Readers of BMA News over the last couple of weeks cannot fail to have noticed the BMA’s conspicuous ‘No More Games’ campaign, designed – we are told – to appeal to the UK government to stop “playing games” with the NHS.
With all due respect to the leadership of our trade union, what UK governments – regardless of party political stripe – have done and continue to do to the NHS since 1979 is not a ‘game’, it is a pre-planned step-by-step programme to re-privatise healthcare in this country.
The first step in 1983 was to take NHS executive power away from doctors and place it instead in the hands of new business managers.
Step 2 in 1990 was to replace the old funding system of simple block budget allocation, with an artificial ‘internal market’ whereby ‘providers’ would henceforth compete for funding from ‘commissioners’.
Step 3, from 1997, was the expansion of the Private Finance Initiative (PFI), whereby NHS Trusts were encouraged to ‘solve’ their funding problems by – in effect – paying for new (and often unnecessary) infrastructure projects on a credit card.
Step 4 was the introduction of ‘Foundation Hospitals’ – in effect embryonic private hospitals – from 2002: since then the government has decreed that all NHS Trusts must ultimately become Foundation Trusts, or else be subsumed into existing Foundation Trusts.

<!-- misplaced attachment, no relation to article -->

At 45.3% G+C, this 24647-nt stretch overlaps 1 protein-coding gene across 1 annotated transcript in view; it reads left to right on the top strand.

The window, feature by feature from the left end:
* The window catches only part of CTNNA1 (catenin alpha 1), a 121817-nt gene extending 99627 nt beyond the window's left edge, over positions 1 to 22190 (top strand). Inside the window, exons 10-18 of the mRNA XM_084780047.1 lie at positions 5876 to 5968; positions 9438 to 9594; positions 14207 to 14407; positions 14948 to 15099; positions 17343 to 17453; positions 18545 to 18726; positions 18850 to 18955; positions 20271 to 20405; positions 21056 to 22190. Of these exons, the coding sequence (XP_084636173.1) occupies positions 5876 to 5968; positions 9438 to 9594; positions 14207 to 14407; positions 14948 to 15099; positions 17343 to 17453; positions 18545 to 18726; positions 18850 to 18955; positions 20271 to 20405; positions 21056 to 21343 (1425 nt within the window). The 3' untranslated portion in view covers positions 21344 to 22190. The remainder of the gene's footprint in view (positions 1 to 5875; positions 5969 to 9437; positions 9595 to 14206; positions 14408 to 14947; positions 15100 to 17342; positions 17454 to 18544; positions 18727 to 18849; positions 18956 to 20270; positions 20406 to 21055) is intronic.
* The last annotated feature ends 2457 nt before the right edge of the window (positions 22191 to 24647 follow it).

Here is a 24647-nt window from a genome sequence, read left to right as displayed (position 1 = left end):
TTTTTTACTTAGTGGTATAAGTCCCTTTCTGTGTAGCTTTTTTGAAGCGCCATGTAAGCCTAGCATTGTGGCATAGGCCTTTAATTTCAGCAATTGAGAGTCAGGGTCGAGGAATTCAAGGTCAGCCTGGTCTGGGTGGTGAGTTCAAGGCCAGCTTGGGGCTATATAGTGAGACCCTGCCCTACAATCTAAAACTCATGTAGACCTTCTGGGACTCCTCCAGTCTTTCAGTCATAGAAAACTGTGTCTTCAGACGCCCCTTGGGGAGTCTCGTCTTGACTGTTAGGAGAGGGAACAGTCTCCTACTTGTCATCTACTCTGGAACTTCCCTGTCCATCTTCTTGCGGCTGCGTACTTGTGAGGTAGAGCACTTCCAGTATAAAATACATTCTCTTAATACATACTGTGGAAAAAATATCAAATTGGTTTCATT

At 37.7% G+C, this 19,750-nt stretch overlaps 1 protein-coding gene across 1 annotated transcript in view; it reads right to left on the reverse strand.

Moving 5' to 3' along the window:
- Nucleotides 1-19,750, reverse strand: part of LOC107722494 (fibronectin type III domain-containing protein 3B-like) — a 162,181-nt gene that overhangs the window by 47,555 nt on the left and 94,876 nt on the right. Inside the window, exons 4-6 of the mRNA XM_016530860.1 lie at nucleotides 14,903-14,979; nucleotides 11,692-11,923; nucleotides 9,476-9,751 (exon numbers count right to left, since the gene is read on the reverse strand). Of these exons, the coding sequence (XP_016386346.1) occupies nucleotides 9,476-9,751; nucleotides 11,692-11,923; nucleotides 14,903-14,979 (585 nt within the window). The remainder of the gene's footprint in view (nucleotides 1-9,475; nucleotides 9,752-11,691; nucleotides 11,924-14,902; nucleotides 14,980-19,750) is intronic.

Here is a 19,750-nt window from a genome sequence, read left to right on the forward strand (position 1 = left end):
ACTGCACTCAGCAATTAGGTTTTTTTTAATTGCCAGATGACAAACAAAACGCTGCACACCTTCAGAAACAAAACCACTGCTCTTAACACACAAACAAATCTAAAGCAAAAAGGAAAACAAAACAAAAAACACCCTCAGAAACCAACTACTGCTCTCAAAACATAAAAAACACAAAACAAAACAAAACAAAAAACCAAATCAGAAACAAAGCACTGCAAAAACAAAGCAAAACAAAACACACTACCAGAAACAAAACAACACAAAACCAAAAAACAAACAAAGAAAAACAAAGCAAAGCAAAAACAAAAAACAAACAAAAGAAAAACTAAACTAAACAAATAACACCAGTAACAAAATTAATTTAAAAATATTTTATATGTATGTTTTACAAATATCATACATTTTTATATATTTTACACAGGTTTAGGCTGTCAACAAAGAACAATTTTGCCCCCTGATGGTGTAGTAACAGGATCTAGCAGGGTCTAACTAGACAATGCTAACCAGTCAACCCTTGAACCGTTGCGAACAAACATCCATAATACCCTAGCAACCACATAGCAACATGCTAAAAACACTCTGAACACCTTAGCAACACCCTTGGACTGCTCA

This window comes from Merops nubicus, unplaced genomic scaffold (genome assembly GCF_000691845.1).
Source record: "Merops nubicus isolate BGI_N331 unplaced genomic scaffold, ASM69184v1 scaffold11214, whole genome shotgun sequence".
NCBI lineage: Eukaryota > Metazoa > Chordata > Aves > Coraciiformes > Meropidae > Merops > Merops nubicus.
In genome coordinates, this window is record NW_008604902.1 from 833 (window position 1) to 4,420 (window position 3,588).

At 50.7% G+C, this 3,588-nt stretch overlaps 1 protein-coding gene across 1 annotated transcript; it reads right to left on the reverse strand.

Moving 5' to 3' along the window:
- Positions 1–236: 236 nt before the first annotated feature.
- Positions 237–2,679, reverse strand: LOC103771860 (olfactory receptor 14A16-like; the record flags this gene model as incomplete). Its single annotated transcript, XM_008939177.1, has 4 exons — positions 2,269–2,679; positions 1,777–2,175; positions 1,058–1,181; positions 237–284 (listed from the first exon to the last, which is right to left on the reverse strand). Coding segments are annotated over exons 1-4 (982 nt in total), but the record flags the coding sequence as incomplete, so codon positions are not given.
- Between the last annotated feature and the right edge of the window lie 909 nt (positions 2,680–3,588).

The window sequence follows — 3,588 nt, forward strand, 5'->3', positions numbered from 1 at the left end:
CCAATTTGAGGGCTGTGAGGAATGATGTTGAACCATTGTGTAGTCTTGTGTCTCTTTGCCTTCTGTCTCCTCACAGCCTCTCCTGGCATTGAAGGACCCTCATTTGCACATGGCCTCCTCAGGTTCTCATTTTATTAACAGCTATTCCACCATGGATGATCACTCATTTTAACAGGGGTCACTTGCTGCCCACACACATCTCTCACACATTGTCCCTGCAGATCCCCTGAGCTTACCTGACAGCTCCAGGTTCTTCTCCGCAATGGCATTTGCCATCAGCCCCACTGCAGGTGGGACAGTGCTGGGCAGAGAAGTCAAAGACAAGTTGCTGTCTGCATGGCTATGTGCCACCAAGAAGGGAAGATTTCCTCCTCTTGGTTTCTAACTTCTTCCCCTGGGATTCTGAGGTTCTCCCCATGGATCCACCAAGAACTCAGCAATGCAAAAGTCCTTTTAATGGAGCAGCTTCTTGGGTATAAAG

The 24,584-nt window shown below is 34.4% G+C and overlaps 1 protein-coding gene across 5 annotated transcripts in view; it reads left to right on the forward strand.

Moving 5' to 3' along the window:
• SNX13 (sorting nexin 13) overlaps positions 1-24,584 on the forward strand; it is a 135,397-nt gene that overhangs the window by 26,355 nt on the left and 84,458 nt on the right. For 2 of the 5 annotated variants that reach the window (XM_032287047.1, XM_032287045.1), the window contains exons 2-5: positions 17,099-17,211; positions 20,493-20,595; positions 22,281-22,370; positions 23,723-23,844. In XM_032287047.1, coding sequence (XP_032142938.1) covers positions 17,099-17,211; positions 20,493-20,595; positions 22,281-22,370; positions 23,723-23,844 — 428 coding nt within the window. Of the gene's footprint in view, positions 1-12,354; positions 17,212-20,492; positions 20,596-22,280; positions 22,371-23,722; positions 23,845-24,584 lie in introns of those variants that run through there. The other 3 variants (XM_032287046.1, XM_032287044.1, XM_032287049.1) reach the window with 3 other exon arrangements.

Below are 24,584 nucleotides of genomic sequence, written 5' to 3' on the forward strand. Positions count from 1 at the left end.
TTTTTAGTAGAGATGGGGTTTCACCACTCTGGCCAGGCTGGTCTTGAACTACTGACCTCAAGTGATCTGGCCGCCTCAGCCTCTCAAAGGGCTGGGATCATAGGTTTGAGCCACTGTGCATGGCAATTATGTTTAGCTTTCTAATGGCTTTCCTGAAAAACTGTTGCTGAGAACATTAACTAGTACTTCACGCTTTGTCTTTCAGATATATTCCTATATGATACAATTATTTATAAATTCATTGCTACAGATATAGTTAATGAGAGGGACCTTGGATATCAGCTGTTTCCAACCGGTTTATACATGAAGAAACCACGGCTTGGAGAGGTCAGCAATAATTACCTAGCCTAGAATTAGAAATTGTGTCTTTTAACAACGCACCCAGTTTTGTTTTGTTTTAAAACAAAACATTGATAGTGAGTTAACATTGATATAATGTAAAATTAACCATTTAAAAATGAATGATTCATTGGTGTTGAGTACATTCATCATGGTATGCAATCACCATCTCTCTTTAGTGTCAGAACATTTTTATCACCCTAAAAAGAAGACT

The final step was the Health and Social Care Act 2011, which in fact formally abolished the NHS as a universal free healthcare system: ‘NHS’ is now little more than the name for a pot of taxpayer money that will increasingly be directed to the government’s friends on the boards of private healthcare providers.
And so you see, the government is not ‘playing games’ here, far from it. It is no more likely to be dissuaded from privatising the NHS by appeal to reason or kindness than it was to be dissuaded from invading Iraq. Or Afghanistan. Or Libya. Or Yugoslavia. Or Ukraine …
Perhaps if anyone needs to be told to stop ‘playing games’ here it’s the BMA?